Masters Thesis

Labeling organic food products: the role of perceived risk, framing, and prospect theory on purchase decisions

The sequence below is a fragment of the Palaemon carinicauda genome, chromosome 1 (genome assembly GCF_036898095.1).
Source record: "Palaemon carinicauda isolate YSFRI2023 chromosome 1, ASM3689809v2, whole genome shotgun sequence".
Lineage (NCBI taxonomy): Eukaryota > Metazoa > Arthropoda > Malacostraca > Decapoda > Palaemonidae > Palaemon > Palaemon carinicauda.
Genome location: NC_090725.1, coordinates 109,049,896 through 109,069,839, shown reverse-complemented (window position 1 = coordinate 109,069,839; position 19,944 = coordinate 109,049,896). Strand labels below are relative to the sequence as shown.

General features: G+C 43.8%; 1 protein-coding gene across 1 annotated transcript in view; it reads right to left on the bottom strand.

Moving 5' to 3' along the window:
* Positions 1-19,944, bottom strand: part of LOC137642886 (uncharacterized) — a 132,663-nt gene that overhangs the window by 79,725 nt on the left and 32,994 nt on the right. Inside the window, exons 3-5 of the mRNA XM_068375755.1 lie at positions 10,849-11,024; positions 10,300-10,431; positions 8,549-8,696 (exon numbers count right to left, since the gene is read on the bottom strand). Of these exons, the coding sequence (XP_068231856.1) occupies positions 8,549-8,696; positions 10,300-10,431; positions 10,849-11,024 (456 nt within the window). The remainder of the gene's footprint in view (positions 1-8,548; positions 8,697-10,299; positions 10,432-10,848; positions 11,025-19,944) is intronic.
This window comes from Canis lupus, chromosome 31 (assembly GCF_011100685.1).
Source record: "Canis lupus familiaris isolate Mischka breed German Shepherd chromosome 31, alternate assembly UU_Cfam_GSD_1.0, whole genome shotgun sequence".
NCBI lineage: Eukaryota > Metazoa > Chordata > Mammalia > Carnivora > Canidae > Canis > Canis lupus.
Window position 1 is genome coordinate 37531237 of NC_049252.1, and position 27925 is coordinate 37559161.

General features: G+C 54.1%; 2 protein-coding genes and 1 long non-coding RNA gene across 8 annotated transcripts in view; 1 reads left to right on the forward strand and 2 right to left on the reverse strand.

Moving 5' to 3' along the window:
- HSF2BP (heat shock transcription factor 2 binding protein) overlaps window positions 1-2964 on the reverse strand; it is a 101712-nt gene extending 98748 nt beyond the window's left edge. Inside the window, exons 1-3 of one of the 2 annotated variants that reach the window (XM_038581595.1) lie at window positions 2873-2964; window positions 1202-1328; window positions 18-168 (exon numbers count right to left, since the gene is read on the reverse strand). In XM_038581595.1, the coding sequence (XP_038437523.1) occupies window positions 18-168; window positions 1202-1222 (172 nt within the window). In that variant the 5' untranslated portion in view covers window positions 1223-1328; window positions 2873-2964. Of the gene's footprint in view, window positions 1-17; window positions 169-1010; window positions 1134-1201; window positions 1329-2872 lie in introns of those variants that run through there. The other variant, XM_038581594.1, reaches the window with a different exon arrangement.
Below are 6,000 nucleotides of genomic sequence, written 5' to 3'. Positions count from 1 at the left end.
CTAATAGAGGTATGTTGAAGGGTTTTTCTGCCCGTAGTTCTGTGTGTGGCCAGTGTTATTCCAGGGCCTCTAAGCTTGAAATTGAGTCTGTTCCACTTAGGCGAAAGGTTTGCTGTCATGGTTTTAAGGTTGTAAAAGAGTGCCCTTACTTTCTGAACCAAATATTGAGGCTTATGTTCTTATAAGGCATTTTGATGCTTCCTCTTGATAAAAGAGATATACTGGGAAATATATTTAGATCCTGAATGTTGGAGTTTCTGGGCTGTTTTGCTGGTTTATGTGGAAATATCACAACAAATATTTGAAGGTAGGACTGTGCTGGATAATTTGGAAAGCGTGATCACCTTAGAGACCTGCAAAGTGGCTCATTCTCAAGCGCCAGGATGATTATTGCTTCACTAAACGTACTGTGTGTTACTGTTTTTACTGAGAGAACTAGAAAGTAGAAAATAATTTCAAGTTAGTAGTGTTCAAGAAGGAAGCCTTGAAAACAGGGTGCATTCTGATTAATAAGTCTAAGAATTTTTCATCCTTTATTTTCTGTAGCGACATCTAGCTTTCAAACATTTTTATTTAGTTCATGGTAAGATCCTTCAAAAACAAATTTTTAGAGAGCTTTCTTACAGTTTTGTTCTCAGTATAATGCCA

The organic food industry is in a period of rapid growth and product diversification (Organic Trade Association, 2006). Because of this expansion, the market for organic food should be studied in detail. Differences in labeling strategies for organic foods may influence a consumer’s decision to purchase a specific product. Longstanding theories within consumer behavior such as prospect theory and perceived risk can help in understanding consumer reaction to label framing effects. Research by Gifford and Bernard (2006) indicates that positive framing is more effective than negative framing in affecting consumers’ intent to purchase more organic products. The research reported here examined how the framing of information contained specifically on labels influenced consumer purchase decisions. Different fictional brands and their corresponding labels were evaluated through an online survey looking at consumer willingness to buy. It was hypothesized that labels using positive framing would be more desirable (examining purchase intention) than labels using negatively framed information. The findings indicated that there was no difference between positively and negatively framed information on willingness to buy across all three product labels. There was, however, an interaction between survey group and framing condition which indicated a framing effect for milk product labels. Participants showed preference for the negatively-framed milk labels, this finding is in contrast to previous research supporting positive framing as a more effective tool for influencing consumer behavior. Both framing conditions across all three products differed from a control condition suggesting that consumers respond favorably to more information on the label regardless of how it is framed. The current research also expanded on Gifford and Bernard’s (2006) findings on framing and organic foods. The conclusions provided some insight on consumer attitudes and behavior toward organic and conventional foods. The unexpected discovery of milk framing effects strongly suggests that future research should be conducted on the potential framing influences with different categories of food (basic vs. luxury). Future research should also focus on strengthening framing manipulation strategies and possibly explore the relationship between amount of product knowledge and willingness to buy.

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